It is calculated by the state government based on the selling price of the property. These charges may differ for first homebuyers. You can calculate the stamp duty for your property using our stamp duty calculator.

What is an interest-only loan? How do I work out interest-only loan repayments?

An ‘interest-only’ loan is a loan where the borrower is only required to pay back the interest on the loan. Typically, banks will only let lenders do this for a fixed period of time – often five years – however some lenders will be happy to extend this.

Interest-only loans are popular with investors who aren’t keen on putting a lot of capital into their investment property. It is also a handy feature for people who need to reduce their mortgage repayments for a short period of time while they are travelling overseas, or taking time off to look after a new family member, for example.

While moving on to interest-only will make your monthly repayments cheaper, ultimately, you will end up paying your bank thousands of dollars extra in interest to make up for the time where you weren’t paying off the principal.

What is appreciation or depreciation of property?

The increase or decrease in the value of a property due to factors including inflation, demand and political stability.

What is a draw down?

The transfer of money from a lending institution to a borrower. In a typical home loan, the funds are drawn down all at once in order to buy the property. In a construction loan, the money is drawn down in several stages to pay the builders as they progress through each phase of the project. In a line of credit loan, you can draw down money up to a limit based on your loan’s available equity.

What is the best interest rate for a mortgage?

The fastest way to find out what the lowest interest rates on the market are is to use a comparison website.

While a low interest rate is highly preferable, it is not the only factor that will determine whether a particular loan is right for you.

Loans with low interest rates can often include hidden catches, such as high fees or a period of low rates which jumps up after the introductory period has ended.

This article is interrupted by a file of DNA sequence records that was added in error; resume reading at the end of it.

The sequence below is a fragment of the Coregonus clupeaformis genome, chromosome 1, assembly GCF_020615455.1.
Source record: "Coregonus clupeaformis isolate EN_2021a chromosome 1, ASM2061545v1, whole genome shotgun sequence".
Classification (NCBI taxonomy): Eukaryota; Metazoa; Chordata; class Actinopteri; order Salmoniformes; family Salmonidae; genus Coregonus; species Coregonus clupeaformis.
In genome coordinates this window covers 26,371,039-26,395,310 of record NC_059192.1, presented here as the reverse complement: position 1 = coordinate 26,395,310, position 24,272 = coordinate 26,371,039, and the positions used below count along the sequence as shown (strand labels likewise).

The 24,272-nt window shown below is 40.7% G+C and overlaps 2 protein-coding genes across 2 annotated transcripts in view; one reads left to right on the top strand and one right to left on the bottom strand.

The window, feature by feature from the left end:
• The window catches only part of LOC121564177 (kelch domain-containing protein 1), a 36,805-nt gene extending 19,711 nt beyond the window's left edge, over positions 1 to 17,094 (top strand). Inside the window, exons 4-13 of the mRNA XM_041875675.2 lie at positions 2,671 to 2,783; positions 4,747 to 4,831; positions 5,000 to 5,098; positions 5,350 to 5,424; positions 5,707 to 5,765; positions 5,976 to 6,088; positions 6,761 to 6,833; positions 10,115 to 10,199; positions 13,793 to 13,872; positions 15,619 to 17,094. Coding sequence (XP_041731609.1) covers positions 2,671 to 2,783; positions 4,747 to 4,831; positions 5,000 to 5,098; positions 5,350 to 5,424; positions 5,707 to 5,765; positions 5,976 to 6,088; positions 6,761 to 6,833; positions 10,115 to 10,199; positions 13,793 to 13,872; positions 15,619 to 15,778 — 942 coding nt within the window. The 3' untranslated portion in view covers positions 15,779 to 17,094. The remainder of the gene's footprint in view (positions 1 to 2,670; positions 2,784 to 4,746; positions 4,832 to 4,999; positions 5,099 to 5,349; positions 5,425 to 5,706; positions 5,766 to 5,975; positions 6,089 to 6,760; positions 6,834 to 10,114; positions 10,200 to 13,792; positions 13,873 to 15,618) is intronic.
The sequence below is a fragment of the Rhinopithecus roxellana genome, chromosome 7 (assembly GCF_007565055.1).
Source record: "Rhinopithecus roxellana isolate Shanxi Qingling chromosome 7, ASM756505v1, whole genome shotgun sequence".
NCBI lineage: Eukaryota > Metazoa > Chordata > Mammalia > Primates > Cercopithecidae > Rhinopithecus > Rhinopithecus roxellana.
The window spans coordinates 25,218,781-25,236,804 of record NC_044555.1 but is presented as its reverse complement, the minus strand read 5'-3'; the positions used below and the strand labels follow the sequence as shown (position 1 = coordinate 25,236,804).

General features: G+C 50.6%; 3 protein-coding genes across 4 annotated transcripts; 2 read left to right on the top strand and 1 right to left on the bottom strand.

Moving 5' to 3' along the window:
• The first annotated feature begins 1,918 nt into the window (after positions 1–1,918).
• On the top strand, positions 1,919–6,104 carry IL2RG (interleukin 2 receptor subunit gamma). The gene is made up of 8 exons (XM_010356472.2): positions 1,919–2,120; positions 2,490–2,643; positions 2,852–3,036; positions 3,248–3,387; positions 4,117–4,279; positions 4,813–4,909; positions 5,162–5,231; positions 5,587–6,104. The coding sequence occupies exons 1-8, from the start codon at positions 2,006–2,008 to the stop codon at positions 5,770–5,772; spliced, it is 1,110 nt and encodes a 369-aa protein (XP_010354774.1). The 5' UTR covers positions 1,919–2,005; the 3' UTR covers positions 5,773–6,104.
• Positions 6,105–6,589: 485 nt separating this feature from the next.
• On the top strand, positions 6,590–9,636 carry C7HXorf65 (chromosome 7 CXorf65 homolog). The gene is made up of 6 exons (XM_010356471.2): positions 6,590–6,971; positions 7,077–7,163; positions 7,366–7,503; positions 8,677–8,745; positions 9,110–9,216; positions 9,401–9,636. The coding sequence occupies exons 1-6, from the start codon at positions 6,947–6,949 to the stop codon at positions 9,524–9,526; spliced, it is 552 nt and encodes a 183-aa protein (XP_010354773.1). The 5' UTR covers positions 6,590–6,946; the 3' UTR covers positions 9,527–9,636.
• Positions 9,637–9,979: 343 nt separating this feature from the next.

To work out the best value for money, have a look at a loan’s comparison rate and read the fine print to get across all the fees and charges that you could be theoretically charged over the life of the loan.

What is equity? How can I use equity in my home loan?

Equity refers to the difference between what your property is worth and how much you owe on it. Essentially, it is the amount you have repaid on your home loan to date, although if your property has gone up in value it can sometimes be a lot more.

You can use the equity in your home loan to finance renovations on your existing property or as a deposit on an investment property. It can also be accessed for other investment opportunities or smaller purchases, such as a car or holiday, using a redraw facility.

Once you are over 65 you can even use the equity in your home loan as a source of income by taking out a reverse mortgage. This will let you access the equity in your loan in the form of regular payments which will be paid back to the bank following your death by selling your property. But like all financial products, it’s best to seek professional advice before you sign on the dotted line.

Does Australia have no cost refinancing?

No Cost Refinancing is an option available in the US where the lender or broker covers your switching costs, such as appraisal fees and settlement costs. Unfortunately, no cost refinancing isn’t available in Australia.